Australia is a multicultural nation. We pride ourselves on diversity and being open to new cultures and the Japanese culture is no exception. In recent years manga, anime, cosplay and all things Japanese have all exploded into Australia culture and the cultural and media exports make Japanese culture a soft power deserving of our attention. Through my digital Asia studies I have discovered how much Japanese culture is available for consumption in Australia and it’s popularity among Australian audiences.
There are some who believe that the rising popularity of the socially constructed ‘cool Japan’ and products that have an essential ‘Japaneseness’ about them serve to reduce bad feelings toward Japan that came after WWII (Allen 2006). What creates this idea of ‘cool Japan’ are the innovative technology and interesting cultural products that Japan are able to export to Australia, and Australian consumers can’t get enough of them. From sushi and ramen, to music and entertainment, manga and anime, Japanese culture is hot in demand in both popular and alternative cultures in Sydney in a way that you would not have found 50 years ago. That is until Japanese pop icons like Astroboy started starring on our screens, bringing back popularity for Japanese media culture in a way that Hoskin puts it as “the postwar generations basking under the rising sun” (Lynch 2007).
I firstly investigated J-Pop music and the artist Kyary Pamyu Pamyu. There is a plethora of J-pop music available to be sourced by Australians on YouTube and iTunes among other sites and J-music discussion on a global level can be found online through sites like JaME. On occasion Japanese artists tour Australia like Kyary did in June this year when she visited Sydney and Melbourne. Having artists tour in a different country and well as having the music availably digitally shows that there is an audience who are wanting to experience Japanese culture first hand and enjoy the accessibility they have to a music culture that is diverse from the options they are given at home. Although I did not find any J-pop music available on my trip to Daiso, other than the in store playlist, it was able to provide other aspects of Japanese culture.
What I found in Daiso were Japanese food and beverage items from their Eat Asia branch. This branch, according to Daiso’s Kez Katashima, is an attempt to bring Tokyo to Sydney and will eventually expand to include a Japanese eatery with authentic Japanese food available to the Australian market. I did purchase some food products from this offshoot but found that although it was dominated by Japanese goods there were also Chinese, Taiwanese, Thai and Korean goods also available. However Eat Asia isn’t the only Japanese cuisine available nearby.
If you ascend the escalator there are many Japanese eateries like Izakaya Yebisu (10/10 food, would recommend), around the corner you have recently opened Uncle Tetsu’s Japanese Cheesecakes creating huge queues down the street and across the street you have sushi shops in the HSBC Centre food court. At this very spot on George Street, it is possible to see how big Japanese culture is in Sydney, not only from the food venues but there is the Kinokuniya bookshop on the other side of the QVB which is a Japanese chain bookstore selling books and manga in both Japanese and the translated English versions. If you open up the insanely popular PokemonGo app (based off the Japanese game franchise Pokemon) there are also more than a few Pokestops to hit while you wait for the traffic lights to change. It wasn’t until my trip to Daiso that I realised how prominent Japanese culture is in Sydney, as it just seems to be entwined in the globalised, cultural melting pot that is the city.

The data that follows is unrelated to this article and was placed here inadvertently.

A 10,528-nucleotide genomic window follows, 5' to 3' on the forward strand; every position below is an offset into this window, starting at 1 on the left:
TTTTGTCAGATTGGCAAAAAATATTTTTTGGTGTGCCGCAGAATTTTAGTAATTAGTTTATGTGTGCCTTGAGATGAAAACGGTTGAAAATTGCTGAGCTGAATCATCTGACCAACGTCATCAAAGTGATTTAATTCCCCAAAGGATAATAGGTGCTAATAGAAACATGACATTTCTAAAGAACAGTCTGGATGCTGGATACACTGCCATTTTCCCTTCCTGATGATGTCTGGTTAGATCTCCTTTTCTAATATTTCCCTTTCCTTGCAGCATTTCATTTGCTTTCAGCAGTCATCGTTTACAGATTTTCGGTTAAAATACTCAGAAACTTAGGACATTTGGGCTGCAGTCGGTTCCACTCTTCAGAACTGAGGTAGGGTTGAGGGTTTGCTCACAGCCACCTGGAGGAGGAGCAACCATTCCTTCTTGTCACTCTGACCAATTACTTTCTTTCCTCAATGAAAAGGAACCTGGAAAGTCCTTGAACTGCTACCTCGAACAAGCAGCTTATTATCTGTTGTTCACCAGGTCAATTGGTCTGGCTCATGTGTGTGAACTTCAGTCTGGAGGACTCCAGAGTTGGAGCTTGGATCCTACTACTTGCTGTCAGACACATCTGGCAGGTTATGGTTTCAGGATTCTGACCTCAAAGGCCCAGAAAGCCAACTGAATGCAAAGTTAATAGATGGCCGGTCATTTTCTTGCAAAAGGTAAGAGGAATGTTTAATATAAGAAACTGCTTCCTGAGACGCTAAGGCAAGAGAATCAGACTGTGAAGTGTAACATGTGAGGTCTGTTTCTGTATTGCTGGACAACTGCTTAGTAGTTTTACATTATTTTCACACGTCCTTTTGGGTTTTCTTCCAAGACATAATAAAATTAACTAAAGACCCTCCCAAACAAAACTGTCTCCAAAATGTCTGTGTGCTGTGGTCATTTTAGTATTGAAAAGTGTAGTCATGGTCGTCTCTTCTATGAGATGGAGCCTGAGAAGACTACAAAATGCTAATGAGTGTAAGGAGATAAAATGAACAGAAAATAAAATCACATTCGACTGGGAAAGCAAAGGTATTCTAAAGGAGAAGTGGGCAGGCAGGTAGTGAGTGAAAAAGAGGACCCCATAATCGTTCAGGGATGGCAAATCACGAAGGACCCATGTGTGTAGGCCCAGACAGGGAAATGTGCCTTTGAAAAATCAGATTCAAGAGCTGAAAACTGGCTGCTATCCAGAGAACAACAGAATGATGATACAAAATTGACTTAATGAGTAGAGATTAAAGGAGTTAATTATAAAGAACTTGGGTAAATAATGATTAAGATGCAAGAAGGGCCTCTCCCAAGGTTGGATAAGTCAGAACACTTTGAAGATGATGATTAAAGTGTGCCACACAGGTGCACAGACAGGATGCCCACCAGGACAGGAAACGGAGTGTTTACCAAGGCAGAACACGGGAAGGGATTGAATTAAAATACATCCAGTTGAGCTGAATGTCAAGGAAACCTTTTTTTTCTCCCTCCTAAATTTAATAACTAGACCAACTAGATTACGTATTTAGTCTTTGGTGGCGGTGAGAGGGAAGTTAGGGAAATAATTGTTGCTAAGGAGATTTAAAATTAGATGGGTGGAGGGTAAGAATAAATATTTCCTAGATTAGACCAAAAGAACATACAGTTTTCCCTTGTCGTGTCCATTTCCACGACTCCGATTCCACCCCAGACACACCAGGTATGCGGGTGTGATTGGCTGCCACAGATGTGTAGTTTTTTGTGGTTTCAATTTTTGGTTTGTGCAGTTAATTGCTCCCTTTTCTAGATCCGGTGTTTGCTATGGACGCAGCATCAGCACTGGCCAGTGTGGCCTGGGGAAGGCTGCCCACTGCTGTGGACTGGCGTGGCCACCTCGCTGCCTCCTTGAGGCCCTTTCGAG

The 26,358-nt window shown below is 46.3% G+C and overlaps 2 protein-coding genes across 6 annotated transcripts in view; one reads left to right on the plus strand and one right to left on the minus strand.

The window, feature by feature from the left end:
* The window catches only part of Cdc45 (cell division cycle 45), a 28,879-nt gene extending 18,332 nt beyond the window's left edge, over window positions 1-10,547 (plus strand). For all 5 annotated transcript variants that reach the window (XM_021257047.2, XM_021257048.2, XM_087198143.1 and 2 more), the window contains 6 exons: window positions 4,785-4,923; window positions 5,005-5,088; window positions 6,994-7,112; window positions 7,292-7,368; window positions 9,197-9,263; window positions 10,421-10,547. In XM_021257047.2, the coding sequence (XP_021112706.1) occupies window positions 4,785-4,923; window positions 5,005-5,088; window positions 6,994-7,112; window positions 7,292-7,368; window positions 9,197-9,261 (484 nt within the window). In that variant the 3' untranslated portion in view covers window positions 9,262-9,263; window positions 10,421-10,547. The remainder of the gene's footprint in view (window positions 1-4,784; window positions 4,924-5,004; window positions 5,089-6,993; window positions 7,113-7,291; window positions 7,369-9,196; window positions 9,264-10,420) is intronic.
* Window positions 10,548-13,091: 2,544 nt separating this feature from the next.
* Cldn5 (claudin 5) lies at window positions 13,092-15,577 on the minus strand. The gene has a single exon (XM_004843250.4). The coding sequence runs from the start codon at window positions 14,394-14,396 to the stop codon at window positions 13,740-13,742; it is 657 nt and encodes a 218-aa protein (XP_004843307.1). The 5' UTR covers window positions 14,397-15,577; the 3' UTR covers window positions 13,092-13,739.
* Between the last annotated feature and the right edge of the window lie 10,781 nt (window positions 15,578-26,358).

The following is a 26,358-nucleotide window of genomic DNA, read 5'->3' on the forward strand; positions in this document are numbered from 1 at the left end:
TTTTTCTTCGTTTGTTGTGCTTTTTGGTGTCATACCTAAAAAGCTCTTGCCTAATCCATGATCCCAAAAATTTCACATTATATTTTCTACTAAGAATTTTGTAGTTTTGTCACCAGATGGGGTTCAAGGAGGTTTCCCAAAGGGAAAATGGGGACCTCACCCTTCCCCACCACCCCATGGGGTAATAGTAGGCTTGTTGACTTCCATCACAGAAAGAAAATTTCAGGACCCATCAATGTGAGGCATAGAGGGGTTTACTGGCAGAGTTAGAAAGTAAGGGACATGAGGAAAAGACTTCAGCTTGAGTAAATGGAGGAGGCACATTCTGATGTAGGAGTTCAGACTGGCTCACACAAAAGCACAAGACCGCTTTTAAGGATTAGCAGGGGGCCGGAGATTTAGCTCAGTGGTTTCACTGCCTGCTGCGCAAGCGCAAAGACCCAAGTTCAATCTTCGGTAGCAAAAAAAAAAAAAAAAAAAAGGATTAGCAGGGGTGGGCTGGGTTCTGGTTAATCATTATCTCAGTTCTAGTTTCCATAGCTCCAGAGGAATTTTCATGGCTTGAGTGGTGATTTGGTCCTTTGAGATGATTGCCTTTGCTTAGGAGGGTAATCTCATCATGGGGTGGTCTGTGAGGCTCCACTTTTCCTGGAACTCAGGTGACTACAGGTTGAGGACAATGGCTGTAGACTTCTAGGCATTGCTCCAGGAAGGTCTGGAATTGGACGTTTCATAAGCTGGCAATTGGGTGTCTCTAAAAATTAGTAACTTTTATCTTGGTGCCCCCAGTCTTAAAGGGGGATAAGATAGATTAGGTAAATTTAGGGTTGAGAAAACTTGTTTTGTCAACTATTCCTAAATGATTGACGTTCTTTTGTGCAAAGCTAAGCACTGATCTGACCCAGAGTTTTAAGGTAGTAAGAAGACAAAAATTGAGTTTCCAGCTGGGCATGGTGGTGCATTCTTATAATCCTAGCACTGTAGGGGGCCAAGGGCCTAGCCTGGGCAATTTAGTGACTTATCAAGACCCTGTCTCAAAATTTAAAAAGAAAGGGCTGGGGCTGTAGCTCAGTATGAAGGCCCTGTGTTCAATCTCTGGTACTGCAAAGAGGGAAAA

These products, shops and experiences are interesting when thinking about globalisation because they play into the idea of the soft power potential of Japanese pop culture through the cultural transferal of ideas, capital, culture and economics to an Australian consumer market (Nye 1990; Allen 2006). This may not necessarily be a bad thing. One of the things I noticed at Daiso was the sheer amount of items that were just so dang cute. I’m talking about lunch boxes, to hair accessories, even the packaging was adorable or as it is know in Japan, kawaii (Kasriel-Alexander 2013).
Kawaii culture is one of the most intriguing things I have found about Japanese culture through my research on Daiso products and kawaii is becoming increasingly popular in Sydney. Not only from being able to purchase kawaii goods from store like Daiso but people are able to fully immerse themselves in the culture through acts of cosplay (costume play) and kawaii dress ups as seen in Japan (Knight 2013). Fans can show off these dress-ups at conventions like Supanova held in Sydney every year which also sell Japanese goods and sometimes hosts Japanese actors (SMH 2014).
My trip to Daiso has provided me with a greater insight into Japanese culture both through my purposeful research into the items in the store and items that I purchased. As well as the inadvertent, autoethnographic epiphanies that Ellis had talked about, which I had when I realised how much Japanese culture was present in the social and economic culture of Sydney and how it had already had an impact on me and other media and culture consumers in Sydney.